An idealist, mystic and a dreamer, Alexander Scriabin talked about his Mysterium for years but never had time to work it out or even write it down. He hoped to be ready within five years on condition of a quiet, concentrated and financially secure life, requirements he actually never experienced in his life. But still, he made plans for moving to India and building there a sanctuary for everlasting mysteriums which would change the world. No audience, just creators and participants: artists, musicians and open-hearted and inspired people able to create the new universe. He dreamed of spiritual transformations due to the power of “synthetic art” accumulated in orchestral music, songs, dances, lights, colours, special fabrics, ritual smoke and perfumes. 

One hundred years after the death of the composer, the Mysterium is performed in the Main Hall of the Concertgebouw with a choir, a soloist, a pianist and an orchestra. No exotic scents or light effects, just the music – thought by Alexandre Scriabin and realized by Alexandrer Nemtin (1936-1999). Impressed by Scriabin’s sketches, Nemtin spent more than a quarter of his life reconstructing and recreating the Mysterium in the spirit of its author. One can discuss whether this three-acts giant sounds as Scriabin dreamed of, but the world of this Russian composer is definitely recreated thanks to chords, motifs and musical ideas which belong to Scriabin’s musical idiom and are recognizable from the very first chord of the Universe

Whether Scriabin or Nemtin, the Mysterium impresses with its programme, its length (more than three hours) and its orchestration. Scriabin planned to give voice to nature and to express the presence of divine being as well as the catastrophes of the ‘terrible world’. A modern listener with his rich visual and aural experience will recognize it all and will be surprised how accessible this complicated sound world is: just think about the nature documentaries about planets, mountains and oceans and you already know the sounds of the Scriabin’s Universe. This relative rest and harmony disappears however in the second part, when Mankind makes his entrance. After the sound density of the Universe (1972) and tension of Mankind (1976-1980), the final Transfiguration (1996) appears as the least enthralling part. It is quite obvious though that the path of transformation goes through an enormous smithy where a new world is being forged. No divine music with goosebump moments – just eruptions and a violent struggle in the middle of earthly clay; transformations of spirit unexpectedly replaced by Tolkiens monsters and war machines from the Lord of the Rings...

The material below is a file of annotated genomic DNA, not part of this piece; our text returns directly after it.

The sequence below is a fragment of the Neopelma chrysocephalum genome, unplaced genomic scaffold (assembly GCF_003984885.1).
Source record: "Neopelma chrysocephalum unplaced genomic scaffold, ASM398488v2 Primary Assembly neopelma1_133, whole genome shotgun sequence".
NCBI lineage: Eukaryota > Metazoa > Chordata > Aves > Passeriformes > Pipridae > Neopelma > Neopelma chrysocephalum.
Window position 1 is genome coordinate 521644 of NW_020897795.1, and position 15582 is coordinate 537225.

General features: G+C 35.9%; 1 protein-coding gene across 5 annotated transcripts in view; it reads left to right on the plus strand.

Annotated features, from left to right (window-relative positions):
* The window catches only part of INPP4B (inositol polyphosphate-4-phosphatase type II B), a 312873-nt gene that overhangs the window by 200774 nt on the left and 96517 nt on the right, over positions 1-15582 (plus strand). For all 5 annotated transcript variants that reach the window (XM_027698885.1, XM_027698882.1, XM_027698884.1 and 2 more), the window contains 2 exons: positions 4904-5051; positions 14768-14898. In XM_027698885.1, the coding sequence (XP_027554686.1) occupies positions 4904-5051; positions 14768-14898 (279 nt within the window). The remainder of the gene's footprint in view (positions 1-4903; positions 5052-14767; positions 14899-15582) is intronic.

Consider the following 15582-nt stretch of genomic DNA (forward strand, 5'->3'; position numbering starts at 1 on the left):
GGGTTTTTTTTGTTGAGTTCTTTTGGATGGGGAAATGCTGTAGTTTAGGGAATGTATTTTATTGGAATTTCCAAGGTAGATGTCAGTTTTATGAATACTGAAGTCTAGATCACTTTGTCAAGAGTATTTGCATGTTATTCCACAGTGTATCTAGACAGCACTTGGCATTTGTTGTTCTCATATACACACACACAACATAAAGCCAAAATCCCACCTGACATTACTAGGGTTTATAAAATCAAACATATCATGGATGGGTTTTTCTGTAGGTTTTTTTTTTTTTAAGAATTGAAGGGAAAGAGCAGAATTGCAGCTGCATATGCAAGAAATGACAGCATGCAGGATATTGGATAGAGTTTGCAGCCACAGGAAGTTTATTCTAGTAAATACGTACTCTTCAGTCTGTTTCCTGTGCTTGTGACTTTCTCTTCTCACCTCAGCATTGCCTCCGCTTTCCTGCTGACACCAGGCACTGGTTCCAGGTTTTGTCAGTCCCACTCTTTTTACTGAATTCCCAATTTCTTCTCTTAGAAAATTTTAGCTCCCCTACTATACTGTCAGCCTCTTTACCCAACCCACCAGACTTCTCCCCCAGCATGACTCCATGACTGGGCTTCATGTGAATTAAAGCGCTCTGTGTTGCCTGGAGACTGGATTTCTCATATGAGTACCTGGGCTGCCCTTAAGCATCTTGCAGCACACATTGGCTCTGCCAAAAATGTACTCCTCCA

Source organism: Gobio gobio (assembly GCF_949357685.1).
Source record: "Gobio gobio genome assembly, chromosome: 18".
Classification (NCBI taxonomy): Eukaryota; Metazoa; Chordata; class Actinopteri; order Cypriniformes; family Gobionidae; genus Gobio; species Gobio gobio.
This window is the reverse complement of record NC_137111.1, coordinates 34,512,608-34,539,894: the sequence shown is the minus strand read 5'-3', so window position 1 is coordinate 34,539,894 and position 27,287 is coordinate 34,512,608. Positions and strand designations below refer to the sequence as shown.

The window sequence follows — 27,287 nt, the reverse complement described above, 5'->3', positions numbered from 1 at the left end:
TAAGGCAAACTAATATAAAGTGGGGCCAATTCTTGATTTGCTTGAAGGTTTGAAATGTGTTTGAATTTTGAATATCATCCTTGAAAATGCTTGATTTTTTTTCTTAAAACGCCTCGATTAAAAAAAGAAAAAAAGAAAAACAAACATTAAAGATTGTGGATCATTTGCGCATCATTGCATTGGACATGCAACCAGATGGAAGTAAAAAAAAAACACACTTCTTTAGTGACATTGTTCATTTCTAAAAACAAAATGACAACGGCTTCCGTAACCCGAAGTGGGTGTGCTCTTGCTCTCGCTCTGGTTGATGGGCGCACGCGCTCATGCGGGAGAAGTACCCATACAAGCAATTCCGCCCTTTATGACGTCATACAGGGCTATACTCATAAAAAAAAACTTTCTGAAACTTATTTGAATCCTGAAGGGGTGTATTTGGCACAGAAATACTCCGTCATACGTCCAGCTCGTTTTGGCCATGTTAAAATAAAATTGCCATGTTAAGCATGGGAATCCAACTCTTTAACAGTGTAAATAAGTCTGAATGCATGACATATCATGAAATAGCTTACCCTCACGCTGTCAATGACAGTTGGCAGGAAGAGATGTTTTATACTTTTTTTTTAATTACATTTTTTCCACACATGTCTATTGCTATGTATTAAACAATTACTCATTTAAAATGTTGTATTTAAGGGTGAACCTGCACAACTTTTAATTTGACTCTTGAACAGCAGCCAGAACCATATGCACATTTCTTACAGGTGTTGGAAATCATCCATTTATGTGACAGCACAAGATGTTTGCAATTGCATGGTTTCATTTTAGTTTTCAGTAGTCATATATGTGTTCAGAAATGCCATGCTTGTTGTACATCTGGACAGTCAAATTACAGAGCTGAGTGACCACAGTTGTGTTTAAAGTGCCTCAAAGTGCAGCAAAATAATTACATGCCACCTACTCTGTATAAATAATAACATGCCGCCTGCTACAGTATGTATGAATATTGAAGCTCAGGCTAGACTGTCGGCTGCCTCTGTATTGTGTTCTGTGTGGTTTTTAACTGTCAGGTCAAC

The impact of such a complex work as Mysterium only half depends upon the music and its underlying philosophy. The creation of a new synesthetic world leans on the musicians and their persuasion and conviction. The audience in the Concertgebouw in this NTR ZaterdagMatinee was lucky to meet the most dedicated performers. The pianist Alexey Zuev visibly enjoyed his solos, which prepared the sound explosions in the orchestra or created an oasis of peace and calm. Undulating passages, trills, soft chords and endless repeating motifs – these were the piano ‘stones’ of creation. The matra-like repetitions helped to glue all the three parts together and gave a solid structure to the whole musical construction.

Both the Radio Philharmonic Orchestra and the choirs represented a giant, multi-voiced music instrument with all possible timbres and registers to ensure the sound transformations. Though the soprano Marisol Montalvo was overshadowed by the orchestra and the choir at the start, her voice grew stronger in a powerful vocalise at the end of the second part. She recovered completely in the third part and was transformed in an enchanting and furious siren using the whole range of her voice to accent the melodic lines and penetrating outcoming last notes. Between this ocean of sounds, Markus Stenz had to find a balance and provide the musical stability. In such a titanic work, Stenz managed to co-create the Mysterium as a unity of colours and sounds of everybody’s contributions to this immense construction. 

Scriabin truly believed in his role as a cultural Messiah and expected from his interpreters the same ‘mystic tuning’. Whether the musicians on stage shared his ideas or not, they ensured a impressive result corresponding with Scriabin’s (and Nemtin's) ideas of ‘magic influence’ of the art.